Exp 58 Trio Docks to Station Six Hours After Launch Today

ROSCOSMOS – Soyuz MS-11 Mission patch.

Dec. 3, 2018

Image above: The Expedition 58 crew blasts off inside the Soyuz MS-11 rocket today from the Baikonur Cosmodrome IN Kazakhstan to the International Space Station. Image Credit: NASA TV.

The Soyuz MS-11 launched from the Baikonur Cosmodrome in Kazakhstan to the International Space Station at 6:31 a.m. EST Monday, Dec. 3 (5:31 p.m. in Baikonur) and have safely reached orbit.  At the time of launch, the station was flying about 250 miles over central Kazakhstan southwest of the capital of Astana, 405 miles ahead of the Soyuz as it leaves the launch pad.

Soyuz MS-11 launch

NASA astronaut Anne McClain, David Saint-Jacques of the Canadian Space Agency, and Oleg Konenenko of the Russian space agency Roscosmos have begun their six-hour trip to the orbital laboratory where they will live and work for the next six-and-a-half months.

Image above: The Soyuz MS-11 spacecraft carrying the Expedition 58 crew is pictured less than 20 meters from its docking port at the International Space Station. Image Credit: NASA TV.

The Soyuz spacecraft carrying NASA astronaut Anne McClain, David Saint-Jacques of the Canadian Space Agency, and Oleg Konenenko of the Russian space agency Roscosmos docked to the International Space Station at 12:33 p.m. EST while both spacecraft were flying about 251 miles over the Atlantic Ocean.

Soyuz MS-11 docking

Aboard the space station, Expedition 57 Commander Alexander Gerst of ESA (European Space Agency), Serena Auñón-Chancellor of NASA, and Sergey Prokopyev of Roscosmos will welcome the new crew members when the hatches between the two spacecraft are opened following standard pressurization and leak checks.

Just days after their arrival, the crew members will capture the SpaceX Dragon cargo resupply spacecraft set to launch Tuesday from Cape Canaveral Air Force Station and deliver more than 5,800 pounds of critical research and supplies.

Watch the hatch opening targeted for 2:35 p.m. and welcome ceremony to follow live on NASA TV and the agency’s website beginning at 1:45 p.m.

Related links:

Expedition 57: https://www.nasa.gov/mission_pages/station/expeditions/expedition57/index.html

Expedition 58: https://www.nasa.gov/mission_pages/station/expeditions/expedition58/index.html

SpaceX Dragon: https://www.nasa.gov/spacex

NASA TV: http://www.nasa.gov/live

Space Station Research and Technology: https://www.nasa.gov/mission_pages/station/research/index.html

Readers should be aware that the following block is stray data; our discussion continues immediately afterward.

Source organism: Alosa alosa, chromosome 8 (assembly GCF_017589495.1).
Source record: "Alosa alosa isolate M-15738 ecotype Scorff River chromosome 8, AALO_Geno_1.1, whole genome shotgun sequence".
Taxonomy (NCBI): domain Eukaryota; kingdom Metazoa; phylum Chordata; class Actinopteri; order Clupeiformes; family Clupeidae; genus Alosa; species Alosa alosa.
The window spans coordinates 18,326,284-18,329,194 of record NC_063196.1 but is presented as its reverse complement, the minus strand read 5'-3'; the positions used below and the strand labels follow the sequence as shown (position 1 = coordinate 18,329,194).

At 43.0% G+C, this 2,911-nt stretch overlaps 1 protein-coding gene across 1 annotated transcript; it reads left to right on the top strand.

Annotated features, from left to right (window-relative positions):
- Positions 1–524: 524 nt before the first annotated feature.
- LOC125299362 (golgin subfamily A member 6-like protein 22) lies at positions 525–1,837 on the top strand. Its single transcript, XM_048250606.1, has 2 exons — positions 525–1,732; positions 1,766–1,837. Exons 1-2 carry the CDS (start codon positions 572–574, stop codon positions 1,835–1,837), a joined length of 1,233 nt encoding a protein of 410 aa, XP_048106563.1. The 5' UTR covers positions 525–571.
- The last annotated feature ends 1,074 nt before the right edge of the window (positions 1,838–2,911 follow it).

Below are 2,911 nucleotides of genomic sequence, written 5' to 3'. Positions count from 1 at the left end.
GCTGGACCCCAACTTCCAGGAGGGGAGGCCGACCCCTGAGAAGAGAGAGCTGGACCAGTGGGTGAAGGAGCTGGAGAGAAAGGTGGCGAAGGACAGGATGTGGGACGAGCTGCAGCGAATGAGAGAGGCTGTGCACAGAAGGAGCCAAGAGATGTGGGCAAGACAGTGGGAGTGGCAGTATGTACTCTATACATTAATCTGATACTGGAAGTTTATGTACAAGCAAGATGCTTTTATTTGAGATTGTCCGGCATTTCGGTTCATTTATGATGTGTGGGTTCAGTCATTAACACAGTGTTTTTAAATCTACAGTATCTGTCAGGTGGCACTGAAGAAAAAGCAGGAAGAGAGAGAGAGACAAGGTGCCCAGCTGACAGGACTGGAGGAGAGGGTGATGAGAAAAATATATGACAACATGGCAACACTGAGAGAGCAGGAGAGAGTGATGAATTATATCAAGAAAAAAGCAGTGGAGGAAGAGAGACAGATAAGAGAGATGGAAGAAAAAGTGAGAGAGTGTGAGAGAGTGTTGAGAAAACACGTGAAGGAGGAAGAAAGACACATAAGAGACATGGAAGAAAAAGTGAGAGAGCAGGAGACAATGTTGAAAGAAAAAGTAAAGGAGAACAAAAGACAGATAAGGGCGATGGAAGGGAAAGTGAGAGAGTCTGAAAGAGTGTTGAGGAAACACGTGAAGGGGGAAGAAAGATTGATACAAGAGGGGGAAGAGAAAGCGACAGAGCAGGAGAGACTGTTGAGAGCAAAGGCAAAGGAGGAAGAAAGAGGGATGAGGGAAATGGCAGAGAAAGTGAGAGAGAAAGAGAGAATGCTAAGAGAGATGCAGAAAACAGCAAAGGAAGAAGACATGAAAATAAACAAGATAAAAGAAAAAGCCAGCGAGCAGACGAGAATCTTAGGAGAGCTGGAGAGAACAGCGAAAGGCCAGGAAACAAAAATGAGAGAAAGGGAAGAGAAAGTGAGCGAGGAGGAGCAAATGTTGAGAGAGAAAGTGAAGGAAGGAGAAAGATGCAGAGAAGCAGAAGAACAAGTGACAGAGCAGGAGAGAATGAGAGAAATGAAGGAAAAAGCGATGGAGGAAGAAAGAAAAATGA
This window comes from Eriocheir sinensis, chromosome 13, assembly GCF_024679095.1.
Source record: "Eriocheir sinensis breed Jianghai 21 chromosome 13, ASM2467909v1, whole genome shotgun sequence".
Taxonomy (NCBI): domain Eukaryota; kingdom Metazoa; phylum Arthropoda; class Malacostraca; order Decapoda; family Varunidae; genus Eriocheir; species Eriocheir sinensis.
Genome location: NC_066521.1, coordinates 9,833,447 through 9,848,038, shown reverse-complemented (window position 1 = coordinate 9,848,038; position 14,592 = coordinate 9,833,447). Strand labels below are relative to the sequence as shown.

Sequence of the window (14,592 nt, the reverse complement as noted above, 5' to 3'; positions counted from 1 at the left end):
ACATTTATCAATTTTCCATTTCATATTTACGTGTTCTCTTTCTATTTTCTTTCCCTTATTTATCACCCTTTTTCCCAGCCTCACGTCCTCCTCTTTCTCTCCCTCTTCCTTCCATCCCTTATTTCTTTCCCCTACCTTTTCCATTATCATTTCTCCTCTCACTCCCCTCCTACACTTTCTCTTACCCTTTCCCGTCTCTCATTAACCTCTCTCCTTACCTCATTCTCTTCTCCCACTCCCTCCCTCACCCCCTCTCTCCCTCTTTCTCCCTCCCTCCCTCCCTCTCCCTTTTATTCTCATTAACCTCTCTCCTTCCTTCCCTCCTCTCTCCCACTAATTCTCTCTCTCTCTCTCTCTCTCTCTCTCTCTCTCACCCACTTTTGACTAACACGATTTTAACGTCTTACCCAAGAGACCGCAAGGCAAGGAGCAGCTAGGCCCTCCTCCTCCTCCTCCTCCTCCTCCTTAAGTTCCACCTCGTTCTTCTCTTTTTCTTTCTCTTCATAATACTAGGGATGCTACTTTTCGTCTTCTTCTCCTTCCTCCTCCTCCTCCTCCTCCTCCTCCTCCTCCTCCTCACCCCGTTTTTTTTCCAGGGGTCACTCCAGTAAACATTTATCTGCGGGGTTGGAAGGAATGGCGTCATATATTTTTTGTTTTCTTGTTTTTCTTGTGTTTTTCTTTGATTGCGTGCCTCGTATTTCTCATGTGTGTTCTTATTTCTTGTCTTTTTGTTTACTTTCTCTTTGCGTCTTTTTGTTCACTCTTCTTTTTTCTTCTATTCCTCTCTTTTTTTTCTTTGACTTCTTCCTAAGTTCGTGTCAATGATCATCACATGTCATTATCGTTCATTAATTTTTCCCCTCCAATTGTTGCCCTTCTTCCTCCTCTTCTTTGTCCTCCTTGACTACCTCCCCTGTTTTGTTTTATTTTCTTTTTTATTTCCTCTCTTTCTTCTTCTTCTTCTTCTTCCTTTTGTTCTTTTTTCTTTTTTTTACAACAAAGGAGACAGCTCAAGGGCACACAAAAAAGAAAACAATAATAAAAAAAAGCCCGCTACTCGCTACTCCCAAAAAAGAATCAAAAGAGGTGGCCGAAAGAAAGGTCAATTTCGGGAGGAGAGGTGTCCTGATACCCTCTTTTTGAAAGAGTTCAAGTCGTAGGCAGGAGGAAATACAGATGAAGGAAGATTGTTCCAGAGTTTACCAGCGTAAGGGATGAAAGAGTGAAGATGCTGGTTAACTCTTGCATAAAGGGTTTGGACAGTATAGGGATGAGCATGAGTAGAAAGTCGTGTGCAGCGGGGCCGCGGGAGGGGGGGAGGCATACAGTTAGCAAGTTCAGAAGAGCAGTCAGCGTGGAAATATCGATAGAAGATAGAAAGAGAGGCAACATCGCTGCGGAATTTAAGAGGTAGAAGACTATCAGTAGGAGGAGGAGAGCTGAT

International Space Station (ISS): https://www.nasa.gov/mission_pages/station/main/index.html

Images (mentioned), Videos, Text, Credits: NASA/Marck Garcia/NASA TV/SciNews.

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Charter on protection of Byzantine empire monuments signed in Thessaloniki

The Charter for the Protection of the Byzantine Heritage Monuments was uninanimously ratified after a three-day debate held in Thessaloniki over the weekend. The officials agreed on a framework of commonly accepted principles for the protection of the Byzantine heritage monuments for all states which own and manage monuments of the former Byzantine Empire, which spanned 11 centuries and three continents and whose monuments are now spread out among 23 countries with different cultures, languages and religions.

Charter on protection of Byzantine empire monuments signed in Thessaloniki
Ceiling mosaics from the baptistery of San Giovanni in Naples, Italy
[Credit: Cambridge University Press]

The voting of the Charter was the culmination of a lengthy process conducted over four meetings held in 2001, 2003, 2006 and this year, organised by the European Centre of Byzantine and Post-Byzantine Monuments.

It is a charter of principles that aims to be a useful scientific tool to the countries that have Byzantine-era monuments in their territories. The principles encourage the inclusion into countries’ national law of measures to protect, study, record and incorporate the monuments into modern societies, in order to tell their story to citizens and visitors.

Representatives from Egypt, Albania, Algeria, Armenia, Bosnia-Herzegovina, Bulgaria, Georgia, Greece, Jordan, Spain, Israel, Italy, Croatia, Cyprus, Lebanon, Palestine, Romania, Serbia, Syria, Bahrain and Morocco participated in Thessaloniki meeting, which was concluded on Sunday. The participation of Tunisia and FYROM, which was initially scheduled, was cancelled.

The Charter will be submitted to UNESCO for ratification and will remain open for other countries with Byzantine monuments in their territory to join.

Source: ANA-MPA [December 03, 2018]



‘Dolphin’ in the Jovian Clouds

NASA – JUNO Mission logo.

Dec. 3, 2018

This series of images from NASA’s Juno spacecraft captures changing cloud formations across Jupiter’s southern hemisphere. A cloud in the shape of a dolphin appears to be swimming through the cloud bands along the South South Temperate Belt.

This sequence of images was taken between 2:26 p.m. and 2:46 p.m. PDT (5:26 p.m. and 5:56 p.m. EDT) on Oct. 29, 2018, as the spacecraft performed its 16th close flyby of Jupiter. At the time, Juno’s altitude ranged from about 11,400 to 31,700 miles (18,400 to 51,000 kilometers) from the planet’s cloud tops, at approximately 32 to 59 degrees south latitude.

Citizen scientists Brian Swift and Seán Doran created this image using data from the spacecraft’s JunoCam imager.

Juno spacecraft orbiting Jupiter. Image Credits: NASA/JPL-Caltech

JunoCam’s raw images are available for the public to peruse and to process into image products at: http://missionjuno.swri.edu/junocam.  

More information about Juno is at: http://www.nasa.gov/juno and http://missionjuno.swri.edu.

Animation, Image, Text, Credits: NASA/Tony Greicius/JPL-Caltech/SwRI/MSSS/Brian Swift/Seán Doran.

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